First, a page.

I do have to dig a bit deeper into this module before i completely understand it, but here is the text from the Doepfer website, where they will soon have audio examples and oscilloscope views available...

Doepfer A-110-4 Thru Zero Quadrature VCO |

" The term "quadrature" means in this connection that the oscillator outputs sine and cosine waveforms simultaneously.

The term "Thru-Zero" means that even "negative" frequencies are generated.

This can be a bit of a misleading term as negative frequencies do not really exist.

"Negative" means in this connection simply that the sine/cosine waves will stop when the linear control voltage reaches 0V and continue with the opposite direction as the linear control voltage becomes negative and vice versa.

The module has two control sections: linear and a exponential.

The module has two control sections: linear and a exponential.

The exponential section consists of the XTune control, the 1V/Oct input and the XFM input with the corresponding attenuator XFM.

The exponential control voltage is the sum of these three voltages.

The linear section consists of the LTune control and the LFM input with the corresponding attenuator LFM.

The linear control voltage is the sum of these two voltages.

A dual color LED is used to display the polarity of the linear control voltage (green = positive, red = negative).

The resultion pitch of the sine/cosine outputs is determined by the resulting control voltages of both sections. The linear section is used to control the pitch in a linear manner.

When the LTune control (LTune means Linear Tune) is fully CW the module works like a normal Quadrature VCO (e.g. like the A-143-9) and the LED lights green.

The pitch is then controlled by the exponential section with the manual Tune control and the exponential frequency control inputs 1V/Oct and XFM. 1V/Oct is used to control the pitch by a 1V/Oct CV source (e.g. sequencer or Midi/USB-to-CV interface).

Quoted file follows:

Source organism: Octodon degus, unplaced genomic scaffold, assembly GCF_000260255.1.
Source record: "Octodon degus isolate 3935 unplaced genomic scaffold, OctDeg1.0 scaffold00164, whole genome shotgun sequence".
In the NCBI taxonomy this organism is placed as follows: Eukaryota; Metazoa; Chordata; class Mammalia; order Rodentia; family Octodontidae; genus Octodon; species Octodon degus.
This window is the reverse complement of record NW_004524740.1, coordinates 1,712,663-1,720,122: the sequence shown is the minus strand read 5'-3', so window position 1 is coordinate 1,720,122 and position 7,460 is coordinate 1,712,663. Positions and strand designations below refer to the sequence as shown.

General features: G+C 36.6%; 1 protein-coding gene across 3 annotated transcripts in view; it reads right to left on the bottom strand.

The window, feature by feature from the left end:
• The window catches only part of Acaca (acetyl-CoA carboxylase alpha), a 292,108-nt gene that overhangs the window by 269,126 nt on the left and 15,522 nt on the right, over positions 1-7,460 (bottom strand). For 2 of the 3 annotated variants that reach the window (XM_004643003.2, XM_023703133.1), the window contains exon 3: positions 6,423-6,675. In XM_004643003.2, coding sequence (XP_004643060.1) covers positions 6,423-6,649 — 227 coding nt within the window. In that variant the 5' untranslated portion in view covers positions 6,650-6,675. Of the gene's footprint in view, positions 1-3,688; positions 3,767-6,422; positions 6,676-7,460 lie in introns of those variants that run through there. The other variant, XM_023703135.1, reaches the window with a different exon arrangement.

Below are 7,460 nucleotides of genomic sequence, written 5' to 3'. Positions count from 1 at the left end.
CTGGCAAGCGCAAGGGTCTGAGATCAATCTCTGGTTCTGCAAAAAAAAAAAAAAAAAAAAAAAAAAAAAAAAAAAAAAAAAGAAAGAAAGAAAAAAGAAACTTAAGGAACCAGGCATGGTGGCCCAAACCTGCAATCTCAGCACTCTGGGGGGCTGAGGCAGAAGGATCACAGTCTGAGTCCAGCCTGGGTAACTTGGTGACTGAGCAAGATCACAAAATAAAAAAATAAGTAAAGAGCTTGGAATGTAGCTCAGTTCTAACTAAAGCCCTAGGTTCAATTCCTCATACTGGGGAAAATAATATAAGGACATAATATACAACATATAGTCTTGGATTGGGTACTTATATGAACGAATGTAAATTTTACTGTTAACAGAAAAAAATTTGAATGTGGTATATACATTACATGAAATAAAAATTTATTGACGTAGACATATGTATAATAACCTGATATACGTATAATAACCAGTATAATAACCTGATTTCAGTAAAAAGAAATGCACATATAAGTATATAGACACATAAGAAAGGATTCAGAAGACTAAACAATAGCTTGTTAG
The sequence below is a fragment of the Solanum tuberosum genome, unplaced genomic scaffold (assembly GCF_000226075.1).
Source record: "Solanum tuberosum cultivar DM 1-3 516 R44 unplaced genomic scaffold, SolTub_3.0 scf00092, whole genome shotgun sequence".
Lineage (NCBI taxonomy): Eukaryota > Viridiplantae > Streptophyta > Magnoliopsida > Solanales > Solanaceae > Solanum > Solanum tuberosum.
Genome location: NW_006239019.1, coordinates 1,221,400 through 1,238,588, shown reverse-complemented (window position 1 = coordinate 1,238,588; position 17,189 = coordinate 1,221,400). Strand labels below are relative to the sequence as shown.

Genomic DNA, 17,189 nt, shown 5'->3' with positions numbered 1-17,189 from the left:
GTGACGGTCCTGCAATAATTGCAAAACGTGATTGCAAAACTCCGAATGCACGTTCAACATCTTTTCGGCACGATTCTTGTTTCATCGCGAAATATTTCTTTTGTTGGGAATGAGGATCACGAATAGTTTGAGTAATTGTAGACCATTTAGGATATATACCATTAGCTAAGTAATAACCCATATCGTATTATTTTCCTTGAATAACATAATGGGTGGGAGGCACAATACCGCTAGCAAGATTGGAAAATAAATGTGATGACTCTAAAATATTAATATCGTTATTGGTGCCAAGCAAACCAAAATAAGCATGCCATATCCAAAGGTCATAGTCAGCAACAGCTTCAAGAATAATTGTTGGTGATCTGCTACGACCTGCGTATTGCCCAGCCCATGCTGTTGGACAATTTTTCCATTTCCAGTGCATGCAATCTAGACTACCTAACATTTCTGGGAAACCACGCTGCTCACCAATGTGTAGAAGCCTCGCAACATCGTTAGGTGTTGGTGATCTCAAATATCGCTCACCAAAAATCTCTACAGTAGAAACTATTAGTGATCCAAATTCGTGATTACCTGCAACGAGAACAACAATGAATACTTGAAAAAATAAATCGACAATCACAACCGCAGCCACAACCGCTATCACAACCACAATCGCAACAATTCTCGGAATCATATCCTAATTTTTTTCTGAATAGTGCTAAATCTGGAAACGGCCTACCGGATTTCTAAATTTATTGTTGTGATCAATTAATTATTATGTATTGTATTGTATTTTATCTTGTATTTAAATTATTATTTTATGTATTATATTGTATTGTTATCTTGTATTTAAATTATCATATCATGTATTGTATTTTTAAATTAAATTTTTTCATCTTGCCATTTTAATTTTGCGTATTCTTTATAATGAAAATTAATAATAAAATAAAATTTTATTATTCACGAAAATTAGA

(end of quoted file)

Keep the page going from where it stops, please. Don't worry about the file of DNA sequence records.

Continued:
XFM is used to apply an exponential frequency modulation with adjustable depth (e.g. from an LFO or another VCO).

As the LTune control is turned counterclockwise starting from the fully CW position the frequency is lowered in a linear manner until the sine/cosine waves stop near the center position of LTune (provided that no LFM signal is present).

As the LTune control is moved from the center towards the CCW position the waves start again but into reverse direction and the LED turns red.

When the fully CCW position of LTune is reached the module works again like a normal Quadrature VCO.

But much more exciting is the usage of the LFM input to modify the linear control voltage by an external control voltage (typically another VCO).

Linear modulation by another oscillator using the thru zero feature generates audio spectra than cannot be obtained from an oscillator without the thru zero function.

The reason is that a "normal" VCO will simply stop as the linear control voltage becomes zero or negative.

But a thru zero VCO will start again with "negative" frequencies as the the linear control voltage becomes negative.

The main advantage of the A-110-4 compared to other Thru Zero VCOs is that the design used a sine/cosine core. The sine/cosine waves are not derived from other waveforms (e.g. sawtooth or triangle) by means of waveshaping.

Rather the sine and cosine waves are the core of the VCO which results in very pure waves with a minimum of distortion and overtones."

Source: Doepfer website

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